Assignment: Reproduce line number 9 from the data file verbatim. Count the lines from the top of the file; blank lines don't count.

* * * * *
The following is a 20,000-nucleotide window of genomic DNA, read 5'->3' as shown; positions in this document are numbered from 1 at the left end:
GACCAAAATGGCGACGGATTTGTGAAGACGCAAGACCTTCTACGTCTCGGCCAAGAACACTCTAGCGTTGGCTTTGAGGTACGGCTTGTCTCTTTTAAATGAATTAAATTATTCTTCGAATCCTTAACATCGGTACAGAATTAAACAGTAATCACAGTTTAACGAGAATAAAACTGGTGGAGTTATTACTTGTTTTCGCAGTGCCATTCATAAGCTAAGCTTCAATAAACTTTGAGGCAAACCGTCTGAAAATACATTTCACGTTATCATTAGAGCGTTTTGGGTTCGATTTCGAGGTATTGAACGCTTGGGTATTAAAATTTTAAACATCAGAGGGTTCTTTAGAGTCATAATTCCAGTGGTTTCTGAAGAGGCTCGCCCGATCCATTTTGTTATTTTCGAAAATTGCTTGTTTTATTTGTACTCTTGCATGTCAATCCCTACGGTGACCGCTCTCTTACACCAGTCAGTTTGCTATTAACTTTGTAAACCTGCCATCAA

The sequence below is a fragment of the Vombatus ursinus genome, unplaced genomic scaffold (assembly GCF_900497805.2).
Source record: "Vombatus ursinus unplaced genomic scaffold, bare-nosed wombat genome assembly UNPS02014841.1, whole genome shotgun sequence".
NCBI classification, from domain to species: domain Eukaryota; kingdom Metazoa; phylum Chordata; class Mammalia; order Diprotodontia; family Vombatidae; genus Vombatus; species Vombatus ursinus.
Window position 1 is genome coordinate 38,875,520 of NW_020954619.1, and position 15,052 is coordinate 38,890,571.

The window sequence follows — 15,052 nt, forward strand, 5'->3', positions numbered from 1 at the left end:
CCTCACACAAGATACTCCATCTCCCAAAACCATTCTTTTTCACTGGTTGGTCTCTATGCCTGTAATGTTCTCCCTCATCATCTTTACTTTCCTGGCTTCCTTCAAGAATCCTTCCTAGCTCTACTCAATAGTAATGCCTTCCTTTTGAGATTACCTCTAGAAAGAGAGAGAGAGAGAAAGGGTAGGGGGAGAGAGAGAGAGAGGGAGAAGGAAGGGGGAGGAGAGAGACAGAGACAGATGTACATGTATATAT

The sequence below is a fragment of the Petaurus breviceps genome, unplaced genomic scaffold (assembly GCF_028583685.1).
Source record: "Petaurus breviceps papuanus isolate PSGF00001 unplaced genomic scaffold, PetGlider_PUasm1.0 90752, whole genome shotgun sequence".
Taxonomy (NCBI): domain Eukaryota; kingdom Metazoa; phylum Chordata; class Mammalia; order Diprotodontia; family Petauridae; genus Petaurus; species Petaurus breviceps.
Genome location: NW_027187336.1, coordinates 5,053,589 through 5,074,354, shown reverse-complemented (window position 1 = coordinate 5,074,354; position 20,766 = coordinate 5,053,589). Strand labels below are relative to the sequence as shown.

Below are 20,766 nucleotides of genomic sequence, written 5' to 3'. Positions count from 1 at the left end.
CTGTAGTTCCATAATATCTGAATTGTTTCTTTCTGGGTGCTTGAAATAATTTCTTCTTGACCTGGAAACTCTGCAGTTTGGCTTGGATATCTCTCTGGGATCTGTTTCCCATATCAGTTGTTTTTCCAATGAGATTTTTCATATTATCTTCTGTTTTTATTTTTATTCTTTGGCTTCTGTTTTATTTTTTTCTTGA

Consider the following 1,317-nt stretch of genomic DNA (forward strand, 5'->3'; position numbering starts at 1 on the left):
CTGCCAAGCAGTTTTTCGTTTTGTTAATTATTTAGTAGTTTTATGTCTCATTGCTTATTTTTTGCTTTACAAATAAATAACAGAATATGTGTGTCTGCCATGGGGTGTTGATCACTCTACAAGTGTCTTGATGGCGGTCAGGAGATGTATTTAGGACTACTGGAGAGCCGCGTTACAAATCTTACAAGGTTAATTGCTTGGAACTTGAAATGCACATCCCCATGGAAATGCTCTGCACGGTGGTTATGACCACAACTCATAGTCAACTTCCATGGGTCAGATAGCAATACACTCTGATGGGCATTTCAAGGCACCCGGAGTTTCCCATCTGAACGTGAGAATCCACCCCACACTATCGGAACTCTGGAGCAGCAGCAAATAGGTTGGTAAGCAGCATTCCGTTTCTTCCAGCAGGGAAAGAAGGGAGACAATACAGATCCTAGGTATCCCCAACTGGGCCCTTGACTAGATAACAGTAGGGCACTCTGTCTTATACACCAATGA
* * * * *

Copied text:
The sequence below is a fragment of the Petaurus breviceps genome, unplaced genomic scaffold (assembly GCF_028583685.1).